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10 July 2010 @ 07:46 am
SG-1 Fic: The Analog Myth (PG-13) (2/4)  
Fandom: Stargate: SG-1
Title: The Analog Myth (2/4)
Author: Em
Rating: PG-13 for language and violence
Word Count: ~40,000 (in 4 parts)
Pairing: Jack/Daniel
Warning: (highlight to reveal) character death (original character)
Summary: While doing routine negations on a planet that might actually be able to help the SGC fight the Ori, SG-1 stumbles upon a familiar technology—the Vinculum, the nanite-based invention that gives the bearer internet-in-the-brain. How did this technology make it from Tekhne, the planet where Jack and Daniel were first exposed, to Aberdone? And since the SGC is negotiating with the Aberdones and forced to unseal the mission files for Tekhne, how long will it be before this invasive technology makes it to Earth? To make matters worse, the Aberdones have recently experienced a religious revolution and are worshipping a new god . . . one, unfortunately, well known to SG-1.

Continued from Part 1.



* * *


Jack barely had time to react before Gerard was muttering to Jacob, the two of them working away in the Vinculum, trying to make up for their possible mistake. To Jack, though, this just confirmed his opinion: the internet should never be allowed in your brain. Ever. In fact, if he lived to see someone else invent the Vinculum on Earth, he might actually abuse his powers and have the inventor beamed to the Prometheus and jettisoned into space.

He was still considering whether or not to do that to Gerard.

Jack rubbed his brow, getting a headache from having Gerard and Jacob fly through the Vinculum next to him. "Any idea how much leaked?"

Enough, Jacob said, his voice coming only through the Vinculum. It was weird to hear a human voice, but still look at a robot every time Jacob spoke.

"We don't know that," Gerard mumbled. He crossed his workshop, but his eyes were unfocused. Jack had only seen him like that one other time, when he was watching feeds from five satellites while writing code to hack a building's surveillance cameras. Whatever Gerard was doing now clearly required a lot of concentration.

"Do you have anything so far?"

Gerard sighed and looked at Jack. "Weak spots?" He rubbed his lip, reminding Jack of Carter trying to explain some high-tech device in colonel-speak. "We're careful with the Vinculum, really, but there are times when—maybe someone could get in."

Jack did not want this technology on Earth, but still. . . . "You're freaked about a maybe?"

Gerard waved his hands. "If there's a Vinculum on another planet that the SGC has visited, a planet with no satellite technology. . . ." He bit his lip. "I'm eighty-percent positive someone stole the technology from me and gave it to the aliens."

"You think an SG-team did that?" Jack's job was bigger than the SGC now, he had more irons in the fire and more candles to burn and possibly more fire extinguishers to go with all of those fire analogies . . . but to propose there was a corrupt SG-team? "Why would they pass technology under the table?"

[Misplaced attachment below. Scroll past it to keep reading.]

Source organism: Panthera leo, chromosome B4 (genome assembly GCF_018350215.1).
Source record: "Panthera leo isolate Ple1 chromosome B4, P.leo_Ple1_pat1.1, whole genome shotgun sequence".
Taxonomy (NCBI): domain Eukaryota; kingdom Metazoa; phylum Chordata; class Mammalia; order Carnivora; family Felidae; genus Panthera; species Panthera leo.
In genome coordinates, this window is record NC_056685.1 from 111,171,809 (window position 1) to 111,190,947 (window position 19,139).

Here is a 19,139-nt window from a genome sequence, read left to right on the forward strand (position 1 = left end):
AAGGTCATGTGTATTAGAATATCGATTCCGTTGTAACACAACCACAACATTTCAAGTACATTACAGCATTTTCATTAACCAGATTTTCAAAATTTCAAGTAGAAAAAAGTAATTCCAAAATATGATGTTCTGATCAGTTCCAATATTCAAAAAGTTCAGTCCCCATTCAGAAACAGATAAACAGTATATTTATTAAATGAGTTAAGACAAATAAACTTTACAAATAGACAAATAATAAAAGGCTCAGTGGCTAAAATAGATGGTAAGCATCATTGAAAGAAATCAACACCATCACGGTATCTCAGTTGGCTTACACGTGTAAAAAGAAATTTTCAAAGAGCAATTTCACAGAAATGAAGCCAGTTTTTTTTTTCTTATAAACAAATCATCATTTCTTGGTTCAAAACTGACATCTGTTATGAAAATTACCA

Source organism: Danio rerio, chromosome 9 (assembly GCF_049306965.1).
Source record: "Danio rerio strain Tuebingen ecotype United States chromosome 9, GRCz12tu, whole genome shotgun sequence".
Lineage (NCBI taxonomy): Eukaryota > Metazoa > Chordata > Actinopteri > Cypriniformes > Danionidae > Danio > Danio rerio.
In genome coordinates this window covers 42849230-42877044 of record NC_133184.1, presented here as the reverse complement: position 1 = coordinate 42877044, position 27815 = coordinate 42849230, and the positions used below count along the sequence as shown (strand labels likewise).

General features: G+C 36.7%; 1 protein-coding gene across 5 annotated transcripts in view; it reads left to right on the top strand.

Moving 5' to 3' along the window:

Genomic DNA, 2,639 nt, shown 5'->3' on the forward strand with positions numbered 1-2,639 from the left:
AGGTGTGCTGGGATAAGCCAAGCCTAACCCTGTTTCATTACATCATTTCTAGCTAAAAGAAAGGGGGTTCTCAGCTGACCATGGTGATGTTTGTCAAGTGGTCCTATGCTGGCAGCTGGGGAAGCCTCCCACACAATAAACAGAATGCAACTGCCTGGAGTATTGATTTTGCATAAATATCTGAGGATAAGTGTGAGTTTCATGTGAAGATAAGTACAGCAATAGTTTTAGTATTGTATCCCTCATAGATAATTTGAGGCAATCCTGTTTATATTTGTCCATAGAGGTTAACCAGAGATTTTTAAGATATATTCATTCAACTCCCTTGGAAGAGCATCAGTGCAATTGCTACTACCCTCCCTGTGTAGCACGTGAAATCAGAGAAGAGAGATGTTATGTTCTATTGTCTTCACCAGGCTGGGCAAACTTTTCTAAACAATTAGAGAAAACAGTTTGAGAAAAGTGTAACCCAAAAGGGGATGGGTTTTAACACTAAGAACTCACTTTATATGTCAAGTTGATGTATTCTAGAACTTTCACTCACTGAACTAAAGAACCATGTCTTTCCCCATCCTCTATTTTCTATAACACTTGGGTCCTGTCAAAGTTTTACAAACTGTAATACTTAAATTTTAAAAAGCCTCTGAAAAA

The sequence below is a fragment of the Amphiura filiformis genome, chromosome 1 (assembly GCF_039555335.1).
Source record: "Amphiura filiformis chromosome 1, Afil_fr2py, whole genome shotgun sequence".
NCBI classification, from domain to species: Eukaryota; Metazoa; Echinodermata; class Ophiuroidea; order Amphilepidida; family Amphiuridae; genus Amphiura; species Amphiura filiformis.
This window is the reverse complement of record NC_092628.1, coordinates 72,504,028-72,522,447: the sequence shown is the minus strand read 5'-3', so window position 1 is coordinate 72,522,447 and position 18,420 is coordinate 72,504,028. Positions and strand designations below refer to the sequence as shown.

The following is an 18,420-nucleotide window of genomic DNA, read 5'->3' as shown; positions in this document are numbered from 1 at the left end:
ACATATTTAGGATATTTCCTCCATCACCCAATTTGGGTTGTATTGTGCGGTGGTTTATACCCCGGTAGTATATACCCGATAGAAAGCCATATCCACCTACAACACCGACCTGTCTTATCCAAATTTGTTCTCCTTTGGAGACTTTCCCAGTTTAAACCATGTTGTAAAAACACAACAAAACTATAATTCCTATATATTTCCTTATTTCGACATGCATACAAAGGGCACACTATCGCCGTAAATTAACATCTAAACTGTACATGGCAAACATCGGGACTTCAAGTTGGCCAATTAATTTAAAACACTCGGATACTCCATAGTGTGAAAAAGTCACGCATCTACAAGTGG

Gerard looked away, hunching his shoulders. "I don't know—to test it?"

Jack shook his head. No, he couldn't believe an SG-team would do that. Be asked to do it by the IOA, NID, or some other acronym, sure; but they wouldn't follow through on it.

Jacob's clawed hand clasped Jack's shoulder and he nearly jumped. Gerard and I will figure out if anything was stolen. Why don't you work on who might've stolen it? In the Vinculum Jacob wasn't smiling, but there was a light in his eyes like he was laughing at a joke.

"Right." Jack fumbled for his cell phone. "I'll make some calls, see if I can't confirm the SGC had nothing to do with this." He huffed (maybe just a little). "Or at least find out if there's any new nanotechnology that sounds like the Vinculum."

Jacob awkwardly patted him on the shoulder. "That sounds like a good job for you." Coming from the robot's speaker, Jack was pretty sure Jacob was being condescending.

He ducked out from under the claw and paced to the far side of the room, trying to decide where to start. SGC scientists were too closely tied to Area 51, and other than Carter he hated talking to them all anyway. Landry would have mentioned it, and if the IOA were involved, he wouldn't get anything out of them anyway. Jack scrolled through his call list, deciding Agent Barrett was his best bet.

"He-ey, Barrett," Jack said, over-doing the jovial thing. "How is it tracking down the world's most powerful evil businessmen?"

"It's, uh, good?" Barrett cleared his throat. "To what do I owe the pleasure, General O'Neill?"

Jack leaned against Gerard's desk, sitting just on the edge. "Have to do a bit of legwork. You heard of any organizations or individuals who might have recently come into a bit of nanotechnology? Or upgraded wireless?"

Barrett hummed. "I don't think so, but I can look into it. How recently?"

Jack glanced at Gerard from the corner of his eyes, but Gerard was totally engrossed in what he was doing. "Go back up to a year." SG-4's mission to Aberdone was only about three months ago, but this would have been in the works for a while—assuming Gerard's theory was correct.

"When do you need this?"

"Yesterday." Jack rolled his eyes at himself. "Can you make it a priority?"

Barrett chuckled. "You're the head of Homeworld Security."

Jack cleared his throat, making himself sound a little more authoritarian. "Make it a priority."

"Yes, sir."

Jack snapped his phone shut and then flipped it open, looking through the call list one more time. He'd missed a call from the SGC, but it wasn't Landry's line, which meant it was probably Daniel. No message and a quick check of the time confirmed SG-1 would have returned to Aberdone by now. He couldn't help but wonder why Daniel had called. Not that Jack blamed him, since Daniel'd kind of been busy getting himself and the galaxy into trouble, but Jack had been the only one to reach out since the failed trip to Atlantis.

"Jack?"

Jack looked up sharply at the sound of the monotone voice. All the lights on Jacob's face were softly lit, making the robotic mask look friendlier.